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Overhaul Internal Operations at Consumer Financial Protection Bureau

This post is the ninth in a 10-part series on reform proposals for the Consumer Financial Protection Bureau. See below for previous posts.

One of the most important, yet least visible, changes a new Consumer Financial Protection Bureau director could make is to reform the internal operations of the agency. This would include reforming everything from its hiring, rulemaking, enforcement processes and the structure of its departments, as well as championing a new “vision” of consumer protection. 

The internal culture at the bureau is a major cause for concern, as it was clear from the start that the regulator was ideologically biased towards progressive causes. The bureau was formulated, established, and staffed by leading progressives, such as then-Harvard law professor Elizabeth Warren. The agency hired all but exclusively from one political party, deliberately weeding out applicants with differing opinions. For example, data from OpenSecrets.org reveals that out of 732 political donations from bureau staff over the past 7 years, a mere 1 donation was made to a Republican, then-presidential candidate Mitt Romney. Hiring and appointing more free market-oriented employees is low-hanging fruit for a new director, yet would have a significant impact in shaping its future.

In addition, Director Kathy Kraninger should work to strengthen the departmental reforms made by former acting Director Mick Mulvaney. For example, Mulvaney abolished a number of duplicative or redundant departments within the bureau. But he also, more importantly, added additional offices to improve the bureau’s rulemaking, enforcement, and policymaking processes. The new offices, such as the Office of Innovation and Office of Cost-Benefit Analysis, are critical to the future success of the bureau by making sure that its regulatory actions are based on demonstrable harm that violates black-letter law.

Finally, it is crucial that the bureau’s leadership champions a new vision of consumer protection. It would be a mistake to think that the only way to protect consumers was with the heavy hand of government, yet that is exactly what large swaths of the news media and the bureau’s staff tend to think. Instead, efforts to promote competition and innovation can also be in a consumer’s best interest. Indeed, a marketplace that lacks these qualities is often to the detriment of consumers.

While the bureau is often assumed by its supporters and its critics to be a regulator with a narrow mission—protecting consumers through heavy-handed regulations and enforcement actions—the regulator also has a statutory mandate to pursue pro-market reforms, such as prioritizing competition and innovation. For example, the bureau’s objectives include:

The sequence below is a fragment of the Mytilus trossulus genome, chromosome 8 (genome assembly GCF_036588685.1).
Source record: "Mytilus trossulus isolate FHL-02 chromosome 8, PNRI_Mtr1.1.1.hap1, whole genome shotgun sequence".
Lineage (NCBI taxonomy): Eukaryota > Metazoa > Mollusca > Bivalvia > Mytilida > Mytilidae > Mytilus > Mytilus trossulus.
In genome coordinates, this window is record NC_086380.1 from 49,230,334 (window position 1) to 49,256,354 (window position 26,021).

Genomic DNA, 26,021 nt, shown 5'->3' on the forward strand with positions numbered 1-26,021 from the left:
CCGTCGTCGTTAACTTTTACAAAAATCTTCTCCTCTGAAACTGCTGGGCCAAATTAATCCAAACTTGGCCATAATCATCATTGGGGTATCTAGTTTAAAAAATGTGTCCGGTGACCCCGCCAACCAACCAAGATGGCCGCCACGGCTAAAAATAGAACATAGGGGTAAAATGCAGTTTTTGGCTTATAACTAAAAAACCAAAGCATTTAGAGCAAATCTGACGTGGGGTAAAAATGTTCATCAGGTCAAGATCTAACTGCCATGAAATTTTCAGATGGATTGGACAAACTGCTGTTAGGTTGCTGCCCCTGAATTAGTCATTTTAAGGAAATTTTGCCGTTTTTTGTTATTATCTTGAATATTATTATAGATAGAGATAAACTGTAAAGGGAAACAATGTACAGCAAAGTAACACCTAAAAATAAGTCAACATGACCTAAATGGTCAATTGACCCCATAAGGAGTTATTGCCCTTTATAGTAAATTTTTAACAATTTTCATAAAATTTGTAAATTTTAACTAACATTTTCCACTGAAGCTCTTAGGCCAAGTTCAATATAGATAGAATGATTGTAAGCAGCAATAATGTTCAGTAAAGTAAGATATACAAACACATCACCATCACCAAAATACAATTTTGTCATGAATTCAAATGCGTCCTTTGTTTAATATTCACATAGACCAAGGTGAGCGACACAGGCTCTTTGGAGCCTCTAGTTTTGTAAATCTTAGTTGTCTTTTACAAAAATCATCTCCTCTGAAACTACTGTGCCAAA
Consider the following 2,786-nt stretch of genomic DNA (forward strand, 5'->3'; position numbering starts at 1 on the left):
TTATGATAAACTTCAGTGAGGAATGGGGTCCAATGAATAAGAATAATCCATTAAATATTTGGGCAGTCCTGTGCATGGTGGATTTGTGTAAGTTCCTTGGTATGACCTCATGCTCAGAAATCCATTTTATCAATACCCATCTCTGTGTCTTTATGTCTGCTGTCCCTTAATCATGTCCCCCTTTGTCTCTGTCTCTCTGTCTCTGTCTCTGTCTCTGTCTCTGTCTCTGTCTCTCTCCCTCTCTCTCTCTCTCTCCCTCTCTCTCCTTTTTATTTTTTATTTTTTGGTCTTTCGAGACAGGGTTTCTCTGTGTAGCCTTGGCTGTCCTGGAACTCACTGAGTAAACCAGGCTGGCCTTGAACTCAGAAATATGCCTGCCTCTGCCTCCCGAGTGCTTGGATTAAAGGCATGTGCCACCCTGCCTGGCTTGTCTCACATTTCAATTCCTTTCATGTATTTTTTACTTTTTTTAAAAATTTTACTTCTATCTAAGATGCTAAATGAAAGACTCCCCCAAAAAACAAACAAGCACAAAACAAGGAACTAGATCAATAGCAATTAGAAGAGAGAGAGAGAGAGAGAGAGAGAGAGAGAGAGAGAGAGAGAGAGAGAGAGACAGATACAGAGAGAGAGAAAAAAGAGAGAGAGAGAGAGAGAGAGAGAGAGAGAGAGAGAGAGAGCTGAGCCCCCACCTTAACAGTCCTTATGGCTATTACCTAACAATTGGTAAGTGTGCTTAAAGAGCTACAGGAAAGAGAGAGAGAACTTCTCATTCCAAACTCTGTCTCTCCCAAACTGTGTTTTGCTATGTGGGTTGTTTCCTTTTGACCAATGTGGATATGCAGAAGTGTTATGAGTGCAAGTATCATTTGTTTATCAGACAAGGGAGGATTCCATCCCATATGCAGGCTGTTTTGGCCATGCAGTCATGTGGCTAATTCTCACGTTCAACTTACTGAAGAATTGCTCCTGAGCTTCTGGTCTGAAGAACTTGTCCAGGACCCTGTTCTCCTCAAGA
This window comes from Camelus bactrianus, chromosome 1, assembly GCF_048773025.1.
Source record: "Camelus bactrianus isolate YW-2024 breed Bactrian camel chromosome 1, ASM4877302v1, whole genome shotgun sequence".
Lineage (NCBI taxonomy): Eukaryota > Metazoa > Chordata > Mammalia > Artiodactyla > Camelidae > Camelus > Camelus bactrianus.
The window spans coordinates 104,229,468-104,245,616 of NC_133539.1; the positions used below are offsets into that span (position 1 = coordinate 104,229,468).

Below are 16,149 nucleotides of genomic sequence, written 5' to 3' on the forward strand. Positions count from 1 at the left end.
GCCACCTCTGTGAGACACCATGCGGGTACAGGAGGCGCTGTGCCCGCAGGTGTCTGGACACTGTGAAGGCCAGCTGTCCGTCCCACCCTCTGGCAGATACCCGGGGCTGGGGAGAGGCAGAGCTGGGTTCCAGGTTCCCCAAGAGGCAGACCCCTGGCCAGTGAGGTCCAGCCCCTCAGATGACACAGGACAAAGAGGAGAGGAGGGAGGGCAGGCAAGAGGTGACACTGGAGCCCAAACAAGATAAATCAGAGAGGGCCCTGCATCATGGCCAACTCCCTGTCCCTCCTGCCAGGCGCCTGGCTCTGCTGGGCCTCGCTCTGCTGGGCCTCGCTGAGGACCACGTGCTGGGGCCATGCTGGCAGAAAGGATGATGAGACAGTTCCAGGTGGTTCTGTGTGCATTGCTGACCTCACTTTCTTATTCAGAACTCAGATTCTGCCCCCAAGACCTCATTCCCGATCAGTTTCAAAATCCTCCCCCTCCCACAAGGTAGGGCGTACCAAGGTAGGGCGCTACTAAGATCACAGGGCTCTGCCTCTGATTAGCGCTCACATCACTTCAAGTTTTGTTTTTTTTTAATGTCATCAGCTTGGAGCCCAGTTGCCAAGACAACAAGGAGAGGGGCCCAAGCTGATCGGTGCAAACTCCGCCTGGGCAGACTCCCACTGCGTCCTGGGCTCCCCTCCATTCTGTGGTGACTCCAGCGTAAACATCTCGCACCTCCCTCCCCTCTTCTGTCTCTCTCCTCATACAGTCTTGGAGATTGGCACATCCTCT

• Removing outdated, unnecessary, or unduly burdensome regulations in order to reduce unwarranted regulatory burdens.
  • Ensuring that markets for consumer financial products and services operate transparently and efficiently to facilitate access and innovation.

The purpose of the bureau in pursuing consumer protection is not only to enforce the law but to also facilitate innovation and competition. It is essential that the leadership at the bureau promote this new vision of achieving consumer wellbeing. Acting Deputy Director Brian Johnson, for example, delivered a speech just prior to Director Kraninger’s confirmation where he laid out the foundational vision of free-market consumer financial protection, including a presumption in favor of consumer choice over the preferences of regulators. Further, Johnson highlighted that the role of regulators is not to replace the market economy, but to reinforce it―“to foster competition and protect consumers by ensuring everyone plays by the same rules.”

Johnson’s speech demonstrates that the new leadership is intent on harnessing its important mission to protect consumers from fraud and abuse, while at the same time seeking to facilitate mutually beneficial market exchanges. Demonstrating that the bureau can play a beneficial role by facilitating a free and competitive consumer financial marketplace is critical to turning around the culture at the agency.

As I have written before, under new leadership and direction, the CFPB can be a force for good. It has a broad mandate to pursue market-oriented reforms, such as removing unduly burdensome regulations and promoting financial innovation. To effectively achieve this, however, the bureau’s leadership needs to overhaul the internal operations of the agency.

Previous posts on reform proposals for the Consumer Financial Protection Bureau: